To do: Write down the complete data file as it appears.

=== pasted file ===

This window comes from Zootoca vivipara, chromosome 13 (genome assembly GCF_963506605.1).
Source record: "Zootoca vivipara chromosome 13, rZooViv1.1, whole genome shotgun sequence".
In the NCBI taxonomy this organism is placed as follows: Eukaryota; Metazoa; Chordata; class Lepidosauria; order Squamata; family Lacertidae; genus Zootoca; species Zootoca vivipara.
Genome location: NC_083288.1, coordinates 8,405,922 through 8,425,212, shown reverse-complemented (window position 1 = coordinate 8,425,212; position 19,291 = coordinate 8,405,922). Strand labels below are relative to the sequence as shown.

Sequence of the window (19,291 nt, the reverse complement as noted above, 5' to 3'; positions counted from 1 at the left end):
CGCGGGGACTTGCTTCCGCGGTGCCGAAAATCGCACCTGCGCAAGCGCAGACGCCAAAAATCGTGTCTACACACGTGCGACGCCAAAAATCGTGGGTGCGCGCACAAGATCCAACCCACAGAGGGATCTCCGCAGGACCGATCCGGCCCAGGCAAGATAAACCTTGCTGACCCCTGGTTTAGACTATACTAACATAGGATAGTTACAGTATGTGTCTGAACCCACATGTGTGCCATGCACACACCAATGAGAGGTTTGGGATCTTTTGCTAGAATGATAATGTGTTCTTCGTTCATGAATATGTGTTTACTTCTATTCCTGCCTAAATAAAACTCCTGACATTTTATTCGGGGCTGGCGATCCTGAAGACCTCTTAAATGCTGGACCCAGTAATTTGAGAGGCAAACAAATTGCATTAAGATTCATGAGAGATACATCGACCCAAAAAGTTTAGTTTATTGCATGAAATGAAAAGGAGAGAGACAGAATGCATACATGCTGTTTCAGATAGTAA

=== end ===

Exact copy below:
This window comes from Zootoca vivipara, chromosome 13 (genome assembly GCF_963506605.1).
Source record: "Zootoca vivipara chromosome 13, rZooViv1.1, whole genome shotgun sequence".
In the NCBI taxonomy this organism is placed as follows: Eukaryota; Metazoa; Chordata; class Lepidosauria; order Squamata; family Lacertidae; genus Zootoca; species Zootoca vivipara.
Genome location: NC_083288.1, coordinates 8,405,922 through 8,425,212, shown reverse-complemented (window position 1 = coordinate 8,425,212; position 19,291 = coordinate 8,405,922). Strand labels below are relative to the sequence as shown.

Sequence of the window (19,291 nt, the reverse complement as noted above, 5' to 3'; positions counted from 1 at the left end):
CGCGGGGACTTGCTTCCGCGGTGCCGAAAATCGCACCTGCGCAAGCGCAGACGCCAAAAATCGTGTCTACACACGTGCGACGCCAAAAATCGTGGGTGCGCGCACAAGATCCAACCCACAGAGGGATCTCCGCAGGACCGATCCGGCCCAGGCAAGATAAACCTTGCTGACCCCTGGTTTAGACTATACTAACATAGGATAGTTACAGTATGTGTCTGAACCCACATGTGTGCCATGCACACACCAATGAGAGGTTTGGGATCTTTTGCTAGAATGATAATGTGTTCTTCGTTCATGAATATGTGTTTACTTCTATTCCTGCCTAAATAAAACTCCTGACATTTTATTCGGGGCTGGCGATCCTGAAGACCTCTTAAATGCTGGACCCAGTAATTTGAGAGGCAAACAAATTGCATTAAGATTCATGAGAGATACATCGACCCAAAAAGTTTAGTTTATTGCATGAAATGAAAAGGAGAGAGACAGAATGCATACATGCTGTTTCAGATAGTAA